Office of Public Affairs

USM Grads Prove Involvement and Life Experience Are Positive Influences on College Career

Numerous members of USM’s class of 2012 have overcome personal hardships and
illustrated the importance of getting involved during their college career.

The past four years have not been easy for Joanie Grondin of Windham, but that hasn’t stopped her from graduating on time. Grondin is a non-traditional age deaf nursing student with two young children. Before coming to USM, she wasn’t sure what she wanted to do, but decided to major in a field that she respected and that seemed broad enough for her to find her own niche. Grondin admits her experience with USM has been at times difficult as a deaf student and also as a mother, “but it has been one that’s been positively life changing.” Through her USM nursing education, Grondin says she’s learned skills she never though she would have, and developed qualities that will always stay with her. She has applied for a few medical-surgery nursing positions at hospitals in southern Maine, and also to facilities in Boston that specialize in serving the deaf so she can get the experience of working independently without an interpreter.

Senior Husky Achievement Award winner Christopher MacDonald of Saco didn’t feel “at home” at USM until he started getting involved with campus activities. Throughout his career at USM, he has been involved on campus as a Resident Assistant, a mentor with STRIVE U and the Big Brothers Big Sisters, a participant in Relay for Life, a member of Students in Free Enterprise and as both an Admissions Student Ambassador and a Student Success Peer Advisor—all while maintaining a Dean’s List GPA. MacDonald is graduating with a bachelor’s of science in general management, with a focus in small business and entrepreneurship.

Student commencement speaker Amanda Jennifer Pleau of Portland will graduate with a bachelor’s degree in media studies. Before coming to USM in 2009, Pleau attended Montserrat College of Art and Central Maine Community College. While at USM, she served as an intern in the USM Office of Public Affairs, was a volunteer and intern at Dress for Success Maine, a columnist for USM’s student newspaper, The Free Press, and is currently a board member and volunteer for the Community Television Network in Portland. After graduation, Pleau will be working full-time at Tom’s of Maine in Sanford.

Having spent nine years in Maine’s foster care system and aging out without a permanent family, Dianna Walters brings first-hand experience to the topic of her dissertation project, “Adolescent Well-Being: Supporting Successful Paths to Adulthood for Young People in Foster Care.” Walters says growing up she didn’t stay in one area long enough to be able to claim a hometown, but considers the Lewiston-Auburn area home. Beginning at age 16, she worked closely with the Maine Youth Leadership Advisory Team. She also served as a Foster Youth Intern for Senator John Kerry, raising awareness of critical issues facing foster youth and informing policy on both a state and national level. Walters joined Jim Casey Youth Opportunities Initiative in St. Louis as a policy associate in 2011 and serves as a congressional liaison for the organization. She is earning a master’s in public policy, with Honors, from the USM Muskie School of Public Service. Before joining the Muskie School, Walters earned her associate’s degree in liberal arts from Central Maine Technical College and a bachelor’s degree in social and behavioral sciences from USM. She attended Bangor High and Deering High in Portland, and earned her GED.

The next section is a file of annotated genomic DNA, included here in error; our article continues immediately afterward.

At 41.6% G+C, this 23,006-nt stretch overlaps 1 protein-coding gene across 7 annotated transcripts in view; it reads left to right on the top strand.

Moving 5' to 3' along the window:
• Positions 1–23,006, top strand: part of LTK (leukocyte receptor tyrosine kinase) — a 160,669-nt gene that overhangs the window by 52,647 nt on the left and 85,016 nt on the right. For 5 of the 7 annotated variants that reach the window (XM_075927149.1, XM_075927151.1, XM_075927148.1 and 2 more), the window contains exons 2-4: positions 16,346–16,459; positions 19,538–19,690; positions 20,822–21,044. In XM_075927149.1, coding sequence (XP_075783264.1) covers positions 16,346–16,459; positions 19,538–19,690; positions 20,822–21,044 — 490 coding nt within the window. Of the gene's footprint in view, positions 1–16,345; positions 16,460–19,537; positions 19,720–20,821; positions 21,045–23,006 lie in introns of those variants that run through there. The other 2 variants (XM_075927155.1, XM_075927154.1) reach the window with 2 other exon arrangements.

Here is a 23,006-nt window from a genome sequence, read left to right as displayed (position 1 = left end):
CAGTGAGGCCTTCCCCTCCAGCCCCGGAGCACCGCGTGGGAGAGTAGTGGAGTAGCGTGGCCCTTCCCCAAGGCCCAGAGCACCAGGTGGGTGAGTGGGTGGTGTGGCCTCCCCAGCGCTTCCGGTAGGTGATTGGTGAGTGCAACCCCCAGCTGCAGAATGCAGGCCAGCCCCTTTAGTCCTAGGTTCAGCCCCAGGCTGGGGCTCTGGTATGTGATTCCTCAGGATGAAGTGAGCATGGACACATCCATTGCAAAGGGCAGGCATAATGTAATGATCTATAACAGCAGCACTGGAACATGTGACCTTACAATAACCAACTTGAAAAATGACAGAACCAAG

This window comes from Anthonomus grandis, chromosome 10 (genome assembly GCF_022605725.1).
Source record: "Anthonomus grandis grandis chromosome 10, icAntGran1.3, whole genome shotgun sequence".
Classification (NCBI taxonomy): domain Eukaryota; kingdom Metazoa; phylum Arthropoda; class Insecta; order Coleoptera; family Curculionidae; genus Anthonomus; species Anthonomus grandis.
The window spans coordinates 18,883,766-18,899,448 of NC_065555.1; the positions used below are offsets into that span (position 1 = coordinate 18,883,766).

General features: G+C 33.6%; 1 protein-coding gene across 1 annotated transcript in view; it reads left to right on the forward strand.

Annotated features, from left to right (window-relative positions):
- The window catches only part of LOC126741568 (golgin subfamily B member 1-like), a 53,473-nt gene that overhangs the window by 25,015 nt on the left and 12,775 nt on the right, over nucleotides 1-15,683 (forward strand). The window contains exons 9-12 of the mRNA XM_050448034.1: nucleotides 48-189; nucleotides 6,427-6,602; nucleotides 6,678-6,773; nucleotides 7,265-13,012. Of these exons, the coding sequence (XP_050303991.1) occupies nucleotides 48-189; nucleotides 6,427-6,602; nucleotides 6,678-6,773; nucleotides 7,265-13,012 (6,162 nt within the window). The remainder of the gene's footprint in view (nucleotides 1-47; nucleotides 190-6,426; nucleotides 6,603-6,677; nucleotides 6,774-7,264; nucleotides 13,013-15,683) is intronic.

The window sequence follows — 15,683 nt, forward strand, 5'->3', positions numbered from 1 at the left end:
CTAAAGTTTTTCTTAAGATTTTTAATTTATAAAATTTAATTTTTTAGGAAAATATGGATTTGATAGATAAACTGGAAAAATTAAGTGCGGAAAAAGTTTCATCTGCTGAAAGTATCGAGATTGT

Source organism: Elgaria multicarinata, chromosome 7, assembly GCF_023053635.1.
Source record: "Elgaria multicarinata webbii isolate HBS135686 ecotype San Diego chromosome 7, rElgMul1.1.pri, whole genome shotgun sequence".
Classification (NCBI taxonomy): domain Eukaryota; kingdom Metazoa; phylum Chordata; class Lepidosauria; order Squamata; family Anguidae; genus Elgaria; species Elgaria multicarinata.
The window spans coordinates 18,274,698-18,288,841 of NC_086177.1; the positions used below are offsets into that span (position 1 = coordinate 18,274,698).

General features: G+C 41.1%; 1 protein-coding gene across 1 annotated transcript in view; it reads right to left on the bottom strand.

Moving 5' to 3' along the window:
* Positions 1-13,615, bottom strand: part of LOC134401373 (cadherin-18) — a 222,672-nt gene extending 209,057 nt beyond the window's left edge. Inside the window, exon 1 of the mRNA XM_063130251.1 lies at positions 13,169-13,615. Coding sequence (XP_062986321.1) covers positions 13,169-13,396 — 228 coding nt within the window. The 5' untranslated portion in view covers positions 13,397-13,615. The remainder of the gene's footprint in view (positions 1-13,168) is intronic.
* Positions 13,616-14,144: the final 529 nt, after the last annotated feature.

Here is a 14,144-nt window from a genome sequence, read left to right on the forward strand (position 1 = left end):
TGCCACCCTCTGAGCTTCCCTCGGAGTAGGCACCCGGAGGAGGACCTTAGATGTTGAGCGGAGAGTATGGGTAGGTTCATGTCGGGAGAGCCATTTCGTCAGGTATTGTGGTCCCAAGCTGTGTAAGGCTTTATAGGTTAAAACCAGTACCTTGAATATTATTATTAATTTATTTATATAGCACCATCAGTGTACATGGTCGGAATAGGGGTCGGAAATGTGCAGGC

Pamela Otunnu Porensky of Scarborough is the recipient of the 2012 Woodrow Wilson-Rockefeller Brothers Fund (WW-RBF) Fellowships for Aspiring Teachers of Color. Originally from Uganda, Porensky’s award will provide her with $30,000 per year to complete a master’s in education from USM. Porensky will graduate from USM this year with a bachelor’s degree in business administration and a concentration in marketing. Porensky is not the first in her family to dedicate her life to public service. Her uncle served in the United Nations and recently ran for president of Uganda. Porensky says she developed her passion for working with youth in 2001 during the U.N. Special Session on Children, and looks forward to serving her community through advocacy and education. She currently works with the NAACP as a volunteer to decrease the achievement gap in local schools.